In the event that you leave your wine fridge's door open, or the door doesn't seal tight, a door alarm is very handy. It alerts you, either with a loud noise or notification to your device, that the door needs to be closed. This prevents chilled air from escaping, and the internal environment from fluctuating in a way that could ruin your wine. While this feature is typically found in high-end wine fridges, it can be worth the extra money if you have a special collection and are picky about how it's stored.
Is it worth buying a wine fridge?
Unlike a refrigerator or washing machine, a wine fridge isn't an absolute necessity for every home. It's often considered an amenity, and addition to an in-home bar, outfitted kitchen, or finished basement. You'll want to invest in this appliance if you're a frequent wine drinker, entertainer, or host, or want to save space in your regular refrigerator. A wine fridge will add to the flavor of your wine by keeping it in the appropriate environment, and free up space in your refrigerator's door bins.
Do wine fridges use a lot of electricity?
Compared to a full-sized refrigerator, a wine fridge typically uses much less electricity. While you'll still run the appliance constantly, the internal environment isn't as cool. It requires less energy to maintain the temperature you set. Depending on the size of your wine fridge, it'll use between 100 and 500 kWh per year, while full-sized fridges use more than 500 kWH.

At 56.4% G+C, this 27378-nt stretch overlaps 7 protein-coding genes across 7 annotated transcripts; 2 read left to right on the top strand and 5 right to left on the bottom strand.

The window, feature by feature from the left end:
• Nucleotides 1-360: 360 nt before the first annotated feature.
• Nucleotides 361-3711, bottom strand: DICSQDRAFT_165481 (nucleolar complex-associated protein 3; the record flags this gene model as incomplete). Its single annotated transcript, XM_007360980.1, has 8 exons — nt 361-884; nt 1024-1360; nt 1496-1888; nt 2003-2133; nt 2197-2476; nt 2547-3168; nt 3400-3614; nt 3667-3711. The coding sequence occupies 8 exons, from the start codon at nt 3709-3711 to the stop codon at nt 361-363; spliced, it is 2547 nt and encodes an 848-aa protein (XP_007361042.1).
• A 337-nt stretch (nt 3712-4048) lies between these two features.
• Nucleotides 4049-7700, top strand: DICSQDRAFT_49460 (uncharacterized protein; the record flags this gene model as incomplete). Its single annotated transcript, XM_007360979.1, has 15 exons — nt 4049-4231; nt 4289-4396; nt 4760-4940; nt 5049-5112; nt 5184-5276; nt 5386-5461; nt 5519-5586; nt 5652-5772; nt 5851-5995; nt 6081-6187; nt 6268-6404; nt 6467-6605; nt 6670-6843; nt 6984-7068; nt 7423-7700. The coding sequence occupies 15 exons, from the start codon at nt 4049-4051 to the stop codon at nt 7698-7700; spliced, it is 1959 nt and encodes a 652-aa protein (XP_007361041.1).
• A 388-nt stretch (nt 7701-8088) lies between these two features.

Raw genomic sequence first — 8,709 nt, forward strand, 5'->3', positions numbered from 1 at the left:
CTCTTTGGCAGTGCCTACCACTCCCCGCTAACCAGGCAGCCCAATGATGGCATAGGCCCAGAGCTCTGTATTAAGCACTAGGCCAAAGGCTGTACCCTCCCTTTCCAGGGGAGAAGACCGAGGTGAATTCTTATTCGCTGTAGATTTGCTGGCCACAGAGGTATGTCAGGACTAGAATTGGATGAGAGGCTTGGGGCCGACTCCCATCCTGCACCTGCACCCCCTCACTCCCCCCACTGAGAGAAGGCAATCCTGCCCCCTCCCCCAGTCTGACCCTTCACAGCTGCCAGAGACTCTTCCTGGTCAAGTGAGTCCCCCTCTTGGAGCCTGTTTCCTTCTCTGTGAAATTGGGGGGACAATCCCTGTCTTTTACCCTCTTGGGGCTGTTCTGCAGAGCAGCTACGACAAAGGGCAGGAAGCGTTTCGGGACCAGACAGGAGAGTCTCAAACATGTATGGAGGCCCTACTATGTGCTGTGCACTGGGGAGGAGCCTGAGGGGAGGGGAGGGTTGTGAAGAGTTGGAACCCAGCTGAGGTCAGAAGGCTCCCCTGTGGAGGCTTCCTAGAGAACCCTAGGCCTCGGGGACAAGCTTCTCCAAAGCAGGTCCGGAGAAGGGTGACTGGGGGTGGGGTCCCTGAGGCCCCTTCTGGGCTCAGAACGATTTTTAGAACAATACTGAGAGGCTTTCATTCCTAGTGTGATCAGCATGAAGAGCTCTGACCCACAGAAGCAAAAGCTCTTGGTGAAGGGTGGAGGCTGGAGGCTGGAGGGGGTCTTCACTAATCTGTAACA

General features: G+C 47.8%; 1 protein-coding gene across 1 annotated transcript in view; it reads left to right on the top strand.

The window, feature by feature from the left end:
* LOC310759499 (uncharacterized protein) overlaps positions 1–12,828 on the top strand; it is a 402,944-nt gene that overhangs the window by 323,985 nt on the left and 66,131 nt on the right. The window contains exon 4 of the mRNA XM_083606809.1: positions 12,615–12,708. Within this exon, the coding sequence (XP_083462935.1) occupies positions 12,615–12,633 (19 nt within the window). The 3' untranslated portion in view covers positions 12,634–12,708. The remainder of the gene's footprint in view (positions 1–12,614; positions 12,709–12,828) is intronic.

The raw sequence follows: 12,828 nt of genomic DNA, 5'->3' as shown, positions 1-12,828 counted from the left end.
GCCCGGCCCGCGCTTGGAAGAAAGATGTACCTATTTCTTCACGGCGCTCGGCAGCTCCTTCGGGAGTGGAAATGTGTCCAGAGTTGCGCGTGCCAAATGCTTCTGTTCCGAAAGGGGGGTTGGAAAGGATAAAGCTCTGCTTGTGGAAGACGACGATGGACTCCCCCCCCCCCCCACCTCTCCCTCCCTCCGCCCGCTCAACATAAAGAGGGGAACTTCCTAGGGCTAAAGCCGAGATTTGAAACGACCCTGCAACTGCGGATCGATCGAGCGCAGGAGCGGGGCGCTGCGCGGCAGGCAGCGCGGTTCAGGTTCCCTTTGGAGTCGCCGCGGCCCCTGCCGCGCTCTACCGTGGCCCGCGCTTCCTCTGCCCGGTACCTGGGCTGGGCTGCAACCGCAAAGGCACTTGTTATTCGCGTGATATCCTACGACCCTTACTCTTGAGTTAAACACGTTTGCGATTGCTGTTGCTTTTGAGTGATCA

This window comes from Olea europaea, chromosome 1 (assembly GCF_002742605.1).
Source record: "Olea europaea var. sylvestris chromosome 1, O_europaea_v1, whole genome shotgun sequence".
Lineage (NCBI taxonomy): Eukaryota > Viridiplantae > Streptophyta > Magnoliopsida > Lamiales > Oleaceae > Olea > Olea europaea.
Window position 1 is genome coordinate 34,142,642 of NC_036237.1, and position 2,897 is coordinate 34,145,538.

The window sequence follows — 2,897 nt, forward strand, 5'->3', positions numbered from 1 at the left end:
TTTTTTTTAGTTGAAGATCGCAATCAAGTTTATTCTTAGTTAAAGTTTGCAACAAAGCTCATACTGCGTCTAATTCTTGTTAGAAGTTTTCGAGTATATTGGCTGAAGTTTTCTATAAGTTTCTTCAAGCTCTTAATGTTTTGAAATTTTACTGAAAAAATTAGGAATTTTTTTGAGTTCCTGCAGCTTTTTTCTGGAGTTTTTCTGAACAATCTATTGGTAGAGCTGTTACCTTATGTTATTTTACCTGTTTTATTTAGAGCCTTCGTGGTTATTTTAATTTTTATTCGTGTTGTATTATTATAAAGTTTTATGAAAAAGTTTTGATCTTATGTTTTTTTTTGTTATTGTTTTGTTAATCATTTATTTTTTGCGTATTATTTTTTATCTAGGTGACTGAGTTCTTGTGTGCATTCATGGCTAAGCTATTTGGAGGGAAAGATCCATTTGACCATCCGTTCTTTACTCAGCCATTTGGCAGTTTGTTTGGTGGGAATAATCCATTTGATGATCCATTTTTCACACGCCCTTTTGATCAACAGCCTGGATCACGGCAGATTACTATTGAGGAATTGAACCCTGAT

Can you stack wine fridges?
A majority of wine fridges on the market are not stackable, and shouldn't be stacked on top of another appliance. They should be installed according to their manual's instructions, either under a counter or in a freestanding spot in your home. If you want to maximize your storage without giving up any floor space, look for a single model that can hold up to 52 bottles or is very narrow.
Do you put red wine in the fridge?
Red wine can be stored in a wine fridge, but it is not recommended that you store it in a regular fridge. This is because a regular refrigerator usually has a much colder environment that can ruin a red wine's flavors after one or two days. Store red wine in a wine fridge that's set at 55 degrees Fahrenheit. Store it on its side, and in a place that's still. For more, check out our guide on how to store wine.
Why Trust The Spruce?
This article was written and updated by Marisa Casciano, who is the large appliance expert for The Spruce. Throughout her career, she's researched the ins and outs of air purifiers, dishwashers, cooktops, and more in the home and lifestyle space. She studied art and culture when studying abroad in Florence, Italy, and is a wine lover who understands the importance of properly storing reds, whites, and rosés.